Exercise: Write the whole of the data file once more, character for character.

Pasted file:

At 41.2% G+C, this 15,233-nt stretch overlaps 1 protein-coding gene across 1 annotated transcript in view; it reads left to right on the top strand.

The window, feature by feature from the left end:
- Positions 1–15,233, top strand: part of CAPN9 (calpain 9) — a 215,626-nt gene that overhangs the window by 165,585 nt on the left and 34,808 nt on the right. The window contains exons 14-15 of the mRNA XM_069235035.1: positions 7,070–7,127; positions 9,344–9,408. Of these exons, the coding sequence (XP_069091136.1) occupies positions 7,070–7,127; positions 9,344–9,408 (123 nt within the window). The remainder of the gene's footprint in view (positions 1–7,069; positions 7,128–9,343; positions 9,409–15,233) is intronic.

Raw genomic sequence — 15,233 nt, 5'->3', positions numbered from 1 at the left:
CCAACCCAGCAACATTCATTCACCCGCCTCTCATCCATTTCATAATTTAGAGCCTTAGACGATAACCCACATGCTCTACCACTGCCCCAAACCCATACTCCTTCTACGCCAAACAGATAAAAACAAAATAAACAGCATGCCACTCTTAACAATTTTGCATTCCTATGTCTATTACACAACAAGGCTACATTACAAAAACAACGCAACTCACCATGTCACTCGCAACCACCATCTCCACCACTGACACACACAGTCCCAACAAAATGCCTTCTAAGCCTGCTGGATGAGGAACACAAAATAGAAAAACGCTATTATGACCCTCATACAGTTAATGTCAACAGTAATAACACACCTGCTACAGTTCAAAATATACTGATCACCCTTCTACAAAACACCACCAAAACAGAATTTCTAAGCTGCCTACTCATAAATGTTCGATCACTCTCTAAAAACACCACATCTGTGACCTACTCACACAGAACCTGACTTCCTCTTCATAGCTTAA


At 41.2% G+C, this 15,233-nt stretch overlaps 1 protein-coding gene across 1 annotated transcript in view; it reads left to right on the top strand.

The window, feature by feature from the left end:
- Positions 1–15,233, top strand: part of CAPN9 (calpain 9) — a 215,626-nt gene that overhangs the window by 165,585 nt on the left and 34,808 nt on the right. The window contains exons 14-15 of the mRNA XM_069235035.1: positions 7,070–7,127; positions 9,344–9,408. Of these exons, the coding sequence (XP_069091136.1) occupies positions 7,070–7,127; positions 9,344–9,408 (123 nt within the window). The remainder of the gene's footprint in view (positions 1–7,069; positions 7,128–9,343; positions 9,409–15,233) is intronic.

Raw genomic sequence — 15,233 nt, 5'->3', positions numbered from 1 at the left:
CCAACCCAGCAACATTCATTCACCCGCCTCTCATCCATTTCATAATTTAGAGCCTTAGACGATAACCCACATGCTCTACCACTGCCCCAAACCCATACTCCTTCTACGCCAAACAGATAAAAACAAAATAAACAGCATGCCACTCTTAACAATTTTGCATTCCTATGTCTATTACACAACAAGGCTACATTACAAAAACAACGCAACTCACCATGTCACTCGCAACCACCATCTCCACCACTGACACACACAGTCCCAACAAAATGCCTTCTAAGCCTGCTGGATGAGGAACACAAAATAGAAAAACGCTATTATGACCCTCATACAGTTAATGTCAACAGTAATAACACACCTGCTACAGTTCAAAATATACTGATCACCCTTCTACAAAACACCACCAAAACAGAATTTCTAAGCTGCCTACTCATAAATGTTCGATCACTCTCTAAAAACACCACATCTGTGACCTACTCACACAGAACCTGACTTCCTCTTCATAGCTTAA